Battery Fire “Sparks” Debate About Automobile Safety

General Motors offered to buy back Chevrolet Volt vehicles after a defect investigation was opened into the car's battery. The National Highway Safety Administration opened the investigation after two Volt batteries caught on fire following crash simulations.

The first battery caught on fire three weeks following a simulation. The second battery caught on fire only a week later. In yet another simulated crash, a battery emitted smoke and a spark. There is currently no explanation for the battery fires.

To appease customer concerns, GM offered free loaner vehicles to Volt owners while the investigation into the fires continued. GM's Executive Director also announced that the car company would buy back the hybrid from all unsatisfied customers.

Demands for loaner vehicles have been sparse, with no reports of customers seeking buybacks. The company received considerable praise for its quick response to the federal investigation, but a single injury could change public opinion over night.

Auto Defects Cause Fatal Accidents

Car accidents are serious business. In 2009, car accidents accounted for over 30,000 fatalities and more than 2.5 million injuries. Medical care and work productivity losses from car accidents cost the nation an estimated $99 billion per year.

Costs attributable to car accident fatalities alone exceed $41 billion annually. Half of these costs are attributable to just 10 states. Georgia is one of these states. The costs are due to medical care and work productivity losses.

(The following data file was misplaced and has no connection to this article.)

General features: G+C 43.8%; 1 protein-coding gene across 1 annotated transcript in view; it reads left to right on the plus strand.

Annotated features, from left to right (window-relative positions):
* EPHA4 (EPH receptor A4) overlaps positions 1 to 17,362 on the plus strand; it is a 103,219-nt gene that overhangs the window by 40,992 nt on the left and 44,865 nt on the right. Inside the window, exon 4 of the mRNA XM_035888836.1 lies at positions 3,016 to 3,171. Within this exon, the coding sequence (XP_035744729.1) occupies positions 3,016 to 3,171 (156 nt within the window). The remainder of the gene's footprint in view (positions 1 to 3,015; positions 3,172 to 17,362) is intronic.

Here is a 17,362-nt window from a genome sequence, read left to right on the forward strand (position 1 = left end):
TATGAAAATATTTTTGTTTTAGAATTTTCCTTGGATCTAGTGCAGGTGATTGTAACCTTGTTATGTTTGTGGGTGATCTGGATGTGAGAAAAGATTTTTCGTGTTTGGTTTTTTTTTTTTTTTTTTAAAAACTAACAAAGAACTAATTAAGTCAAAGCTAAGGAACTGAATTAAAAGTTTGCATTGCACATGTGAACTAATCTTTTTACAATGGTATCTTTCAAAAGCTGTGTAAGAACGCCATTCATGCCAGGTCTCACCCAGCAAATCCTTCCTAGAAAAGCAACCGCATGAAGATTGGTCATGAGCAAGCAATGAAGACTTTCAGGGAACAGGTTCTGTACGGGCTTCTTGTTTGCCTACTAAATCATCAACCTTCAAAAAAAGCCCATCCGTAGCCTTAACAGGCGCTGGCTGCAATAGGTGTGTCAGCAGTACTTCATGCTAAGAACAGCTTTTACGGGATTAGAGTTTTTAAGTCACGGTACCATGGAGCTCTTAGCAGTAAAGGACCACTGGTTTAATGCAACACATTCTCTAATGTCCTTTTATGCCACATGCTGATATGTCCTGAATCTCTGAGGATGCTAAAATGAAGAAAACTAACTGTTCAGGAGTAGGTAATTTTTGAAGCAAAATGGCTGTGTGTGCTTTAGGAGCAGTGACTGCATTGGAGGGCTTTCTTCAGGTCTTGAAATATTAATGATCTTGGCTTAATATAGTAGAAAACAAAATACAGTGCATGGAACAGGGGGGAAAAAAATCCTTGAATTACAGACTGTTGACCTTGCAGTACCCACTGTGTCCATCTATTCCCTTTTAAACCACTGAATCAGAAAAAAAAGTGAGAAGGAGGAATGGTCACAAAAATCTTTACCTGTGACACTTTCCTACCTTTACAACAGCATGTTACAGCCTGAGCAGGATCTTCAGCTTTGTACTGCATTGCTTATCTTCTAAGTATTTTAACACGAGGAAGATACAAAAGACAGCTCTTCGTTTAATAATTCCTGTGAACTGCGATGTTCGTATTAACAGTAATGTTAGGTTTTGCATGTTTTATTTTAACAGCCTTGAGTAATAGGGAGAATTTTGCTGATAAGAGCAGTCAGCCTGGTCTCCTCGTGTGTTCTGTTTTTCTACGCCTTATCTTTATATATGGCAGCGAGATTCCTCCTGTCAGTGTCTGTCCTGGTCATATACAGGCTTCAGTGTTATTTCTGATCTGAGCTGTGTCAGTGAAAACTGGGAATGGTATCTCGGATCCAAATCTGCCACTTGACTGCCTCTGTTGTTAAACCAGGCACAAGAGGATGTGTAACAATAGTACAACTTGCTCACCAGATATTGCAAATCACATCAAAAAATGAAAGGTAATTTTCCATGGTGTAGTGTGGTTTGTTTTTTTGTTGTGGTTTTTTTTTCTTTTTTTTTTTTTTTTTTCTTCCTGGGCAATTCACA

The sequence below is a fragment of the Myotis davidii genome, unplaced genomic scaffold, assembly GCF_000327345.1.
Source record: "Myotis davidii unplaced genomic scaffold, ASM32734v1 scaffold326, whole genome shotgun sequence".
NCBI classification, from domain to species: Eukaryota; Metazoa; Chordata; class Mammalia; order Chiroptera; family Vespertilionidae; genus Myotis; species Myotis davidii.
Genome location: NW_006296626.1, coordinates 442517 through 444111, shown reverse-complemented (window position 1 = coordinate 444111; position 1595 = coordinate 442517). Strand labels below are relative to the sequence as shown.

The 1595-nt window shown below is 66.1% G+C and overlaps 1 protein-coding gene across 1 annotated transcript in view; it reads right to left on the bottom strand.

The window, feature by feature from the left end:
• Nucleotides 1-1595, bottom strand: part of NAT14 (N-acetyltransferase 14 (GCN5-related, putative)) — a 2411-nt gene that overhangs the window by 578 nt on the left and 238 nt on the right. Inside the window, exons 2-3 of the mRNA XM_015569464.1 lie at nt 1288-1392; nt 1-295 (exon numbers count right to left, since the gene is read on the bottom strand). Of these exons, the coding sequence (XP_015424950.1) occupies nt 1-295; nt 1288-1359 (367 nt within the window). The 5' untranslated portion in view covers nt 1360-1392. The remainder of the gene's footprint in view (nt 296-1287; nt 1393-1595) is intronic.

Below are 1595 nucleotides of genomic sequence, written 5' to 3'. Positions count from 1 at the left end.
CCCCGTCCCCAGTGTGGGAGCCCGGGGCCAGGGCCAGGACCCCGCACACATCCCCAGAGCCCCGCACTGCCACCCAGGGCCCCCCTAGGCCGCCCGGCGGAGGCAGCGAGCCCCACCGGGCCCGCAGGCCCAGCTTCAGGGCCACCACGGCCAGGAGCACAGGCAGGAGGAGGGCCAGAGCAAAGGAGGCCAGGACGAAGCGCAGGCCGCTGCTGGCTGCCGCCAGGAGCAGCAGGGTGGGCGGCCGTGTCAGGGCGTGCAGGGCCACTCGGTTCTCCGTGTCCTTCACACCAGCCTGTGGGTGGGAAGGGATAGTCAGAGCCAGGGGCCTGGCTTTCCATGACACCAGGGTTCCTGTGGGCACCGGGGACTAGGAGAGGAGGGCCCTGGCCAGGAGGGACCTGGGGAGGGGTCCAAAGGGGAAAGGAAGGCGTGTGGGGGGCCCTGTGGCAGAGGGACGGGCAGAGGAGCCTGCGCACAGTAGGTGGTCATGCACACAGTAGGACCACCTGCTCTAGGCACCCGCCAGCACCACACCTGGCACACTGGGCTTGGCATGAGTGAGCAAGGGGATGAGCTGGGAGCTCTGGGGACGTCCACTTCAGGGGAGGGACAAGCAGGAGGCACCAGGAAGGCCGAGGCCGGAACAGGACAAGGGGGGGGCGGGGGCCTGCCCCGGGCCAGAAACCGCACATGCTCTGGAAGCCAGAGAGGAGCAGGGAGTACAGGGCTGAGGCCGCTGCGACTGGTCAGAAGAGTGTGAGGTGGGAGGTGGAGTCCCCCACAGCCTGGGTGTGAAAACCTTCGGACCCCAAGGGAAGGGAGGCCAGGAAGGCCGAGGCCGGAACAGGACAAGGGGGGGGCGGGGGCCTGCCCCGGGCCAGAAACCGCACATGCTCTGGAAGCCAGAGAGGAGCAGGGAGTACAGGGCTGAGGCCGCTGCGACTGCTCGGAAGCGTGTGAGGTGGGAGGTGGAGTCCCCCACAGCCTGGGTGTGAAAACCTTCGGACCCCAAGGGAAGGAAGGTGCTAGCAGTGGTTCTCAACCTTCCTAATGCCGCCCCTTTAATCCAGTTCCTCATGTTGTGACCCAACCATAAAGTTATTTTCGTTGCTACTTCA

The single greatest factor contributing to car accidents is human error, but accidents are rarely the result of just one simple mistake. Additional factors contributing to serious and catastrophic car accident injuries often include poor vehicle design and the defective manufacturing of parts.

Many of us are aware of the tragic and unnecessary injuries that can occur from poorly designed vehicles from media reports. Over the years, a number of vehicles have become infamous for their poor design.

With increasing consumer demand for safer vehicles, companies have substantially ramped up efforts to build safe cars. More safety features and increased attention, however, does not mean that auto defects no longer contribute to car accidents.

Product defect and poor design continue to cause serious road hazards including tire blowouts, brake failure, and steering problems. Injuries from defective products have also included such serious injuries as third degree burns and traumatic brain injuries.

Whenever there is a car accident resulting in injuries, it is important to discuss the incident with a knowledgeable attorney. Understanding the cause of the accident and holding the responsible parties accountable could save future lives. Accidents may be inevitable, and injuries unavoidable, but poor design and defective products are preventable.